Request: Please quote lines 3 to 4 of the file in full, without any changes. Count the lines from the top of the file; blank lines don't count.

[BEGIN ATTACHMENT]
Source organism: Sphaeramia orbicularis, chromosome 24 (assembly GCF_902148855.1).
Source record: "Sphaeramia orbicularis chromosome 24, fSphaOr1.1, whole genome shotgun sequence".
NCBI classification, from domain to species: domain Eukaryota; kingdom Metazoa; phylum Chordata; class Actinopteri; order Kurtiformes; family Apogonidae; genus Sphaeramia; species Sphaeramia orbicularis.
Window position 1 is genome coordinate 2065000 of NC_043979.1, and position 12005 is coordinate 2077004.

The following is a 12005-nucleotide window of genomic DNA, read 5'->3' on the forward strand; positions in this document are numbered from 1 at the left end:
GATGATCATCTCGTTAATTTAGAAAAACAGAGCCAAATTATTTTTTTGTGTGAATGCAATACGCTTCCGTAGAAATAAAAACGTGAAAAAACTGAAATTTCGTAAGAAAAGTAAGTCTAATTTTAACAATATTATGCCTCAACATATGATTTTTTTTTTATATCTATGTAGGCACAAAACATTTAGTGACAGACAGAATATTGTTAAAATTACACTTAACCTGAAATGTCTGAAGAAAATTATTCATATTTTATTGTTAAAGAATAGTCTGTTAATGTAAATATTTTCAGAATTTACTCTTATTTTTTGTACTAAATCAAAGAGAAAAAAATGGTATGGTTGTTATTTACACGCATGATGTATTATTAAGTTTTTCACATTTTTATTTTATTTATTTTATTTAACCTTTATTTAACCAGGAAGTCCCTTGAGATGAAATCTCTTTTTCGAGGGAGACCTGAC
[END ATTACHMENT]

NCBI classification, from domain to species: domain Eukaryota; kingdom Metazoa; phylum Chordata; class Actinopteri; order Kurtiformes; family Apogonidae; genus Sphaeramia; species Sphaeramia orbicularis.
Window position 1 is genome coordinate 2065000 of NC_043979.1, and position 12005 is coordinate 2077004.